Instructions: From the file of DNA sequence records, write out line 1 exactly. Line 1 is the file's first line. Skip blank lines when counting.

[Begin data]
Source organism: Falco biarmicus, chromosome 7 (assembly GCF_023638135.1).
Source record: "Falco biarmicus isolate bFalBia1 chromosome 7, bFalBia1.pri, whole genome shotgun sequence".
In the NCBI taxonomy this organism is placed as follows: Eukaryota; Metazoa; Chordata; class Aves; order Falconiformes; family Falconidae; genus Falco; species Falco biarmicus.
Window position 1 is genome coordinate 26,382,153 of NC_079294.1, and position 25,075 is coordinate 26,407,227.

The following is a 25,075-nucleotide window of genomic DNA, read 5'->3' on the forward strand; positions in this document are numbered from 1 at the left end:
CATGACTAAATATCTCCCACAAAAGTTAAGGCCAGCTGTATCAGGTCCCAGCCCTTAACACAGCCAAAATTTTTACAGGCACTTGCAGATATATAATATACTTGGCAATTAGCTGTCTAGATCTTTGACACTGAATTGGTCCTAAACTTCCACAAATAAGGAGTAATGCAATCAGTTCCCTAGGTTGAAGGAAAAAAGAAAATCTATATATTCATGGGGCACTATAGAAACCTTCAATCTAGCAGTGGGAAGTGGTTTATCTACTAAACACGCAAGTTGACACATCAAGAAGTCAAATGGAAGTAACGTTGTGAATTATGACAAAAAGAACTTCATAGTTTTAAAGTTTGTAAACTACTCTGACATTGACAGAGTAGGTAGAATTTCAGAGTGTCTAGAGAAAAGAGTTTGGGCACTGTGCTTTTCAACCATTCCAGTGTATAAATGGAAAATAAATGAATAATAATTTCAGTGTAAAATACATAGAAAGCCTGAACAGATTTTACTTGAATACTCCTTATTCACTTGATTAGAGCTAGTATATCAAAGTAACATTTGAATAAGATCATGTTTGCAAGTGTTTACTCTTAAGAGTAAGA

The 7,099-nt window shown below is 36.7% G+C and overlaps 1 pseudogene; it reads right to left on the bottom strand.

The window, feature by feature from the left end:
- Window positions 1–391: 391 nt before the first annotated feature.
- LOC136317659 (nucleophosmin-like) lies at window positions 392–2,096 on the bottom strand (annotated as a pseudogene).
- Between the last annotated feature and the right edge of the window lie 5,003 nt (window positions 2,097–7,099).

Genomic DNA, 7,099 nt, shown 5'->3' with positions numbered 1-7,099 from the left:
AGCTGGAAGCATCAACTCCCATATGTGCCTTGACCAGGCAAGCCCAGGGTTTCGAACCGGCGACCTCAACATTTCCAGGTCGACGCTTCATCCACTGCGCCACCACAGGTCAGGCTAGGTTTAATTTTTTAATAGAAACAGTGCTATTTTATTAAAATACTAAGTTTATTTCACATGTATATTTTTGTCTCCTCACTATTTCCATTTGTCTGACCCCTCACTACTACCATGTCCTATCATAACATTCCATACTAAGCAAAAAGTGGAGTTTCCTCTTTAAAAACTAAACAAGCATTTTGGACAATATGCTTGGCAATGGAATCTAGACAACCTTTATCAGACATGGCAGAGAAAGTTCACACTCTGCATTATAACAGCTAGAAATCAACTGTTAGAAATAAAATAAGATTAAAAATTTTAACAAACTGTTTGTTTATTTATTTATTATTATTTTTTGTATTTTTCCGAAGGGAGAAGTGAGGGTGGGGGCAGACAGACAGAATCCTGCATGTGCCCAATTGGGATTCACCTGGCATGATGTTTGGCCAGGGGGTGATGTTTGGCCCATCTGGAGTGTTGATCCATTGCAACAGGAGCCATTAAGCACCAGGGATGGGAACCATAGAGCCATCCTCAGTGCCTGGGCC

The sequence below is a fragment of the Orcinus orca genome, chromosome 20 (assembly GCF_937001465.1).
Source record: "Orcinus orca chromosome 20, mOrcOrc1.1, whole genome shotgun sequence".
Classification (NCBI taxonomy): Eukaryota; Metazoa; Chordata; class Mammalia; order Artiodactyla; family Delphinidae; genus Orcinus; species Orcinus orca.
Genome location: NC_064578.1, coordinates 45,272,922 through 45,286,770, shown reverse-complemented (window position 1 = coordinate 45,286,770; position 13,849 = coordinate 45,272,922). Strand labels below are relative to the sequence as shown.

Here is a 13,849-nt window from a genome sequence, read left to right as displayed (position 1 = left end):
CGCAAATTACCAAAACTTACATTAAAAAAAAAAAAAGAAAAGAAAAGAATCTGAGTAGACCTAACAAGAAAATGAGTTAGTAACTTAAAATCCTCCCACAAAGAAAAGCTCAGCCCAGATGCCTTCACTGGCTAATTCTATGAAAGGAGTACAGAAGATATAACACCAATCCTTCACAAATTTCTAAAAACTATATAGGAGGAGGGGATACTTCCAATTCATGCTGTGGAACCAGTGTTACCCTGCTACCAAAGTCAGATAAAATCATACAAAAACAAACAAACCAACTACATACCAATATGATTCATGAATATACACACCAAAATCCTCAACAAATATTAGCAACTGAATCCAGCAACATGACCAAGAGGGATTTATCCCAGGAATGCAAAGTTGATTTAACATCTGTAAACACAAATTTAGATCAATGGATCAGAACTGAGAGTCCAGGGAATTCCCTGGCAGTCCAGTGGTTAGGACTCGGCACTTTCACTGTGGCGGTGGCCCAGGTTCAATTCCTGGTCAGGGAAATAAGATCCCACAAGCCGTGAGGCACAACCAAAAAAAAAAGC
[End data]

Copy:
Source organism: Falco biarmicus, chromosome 7 (assembly GCF_023638135.1).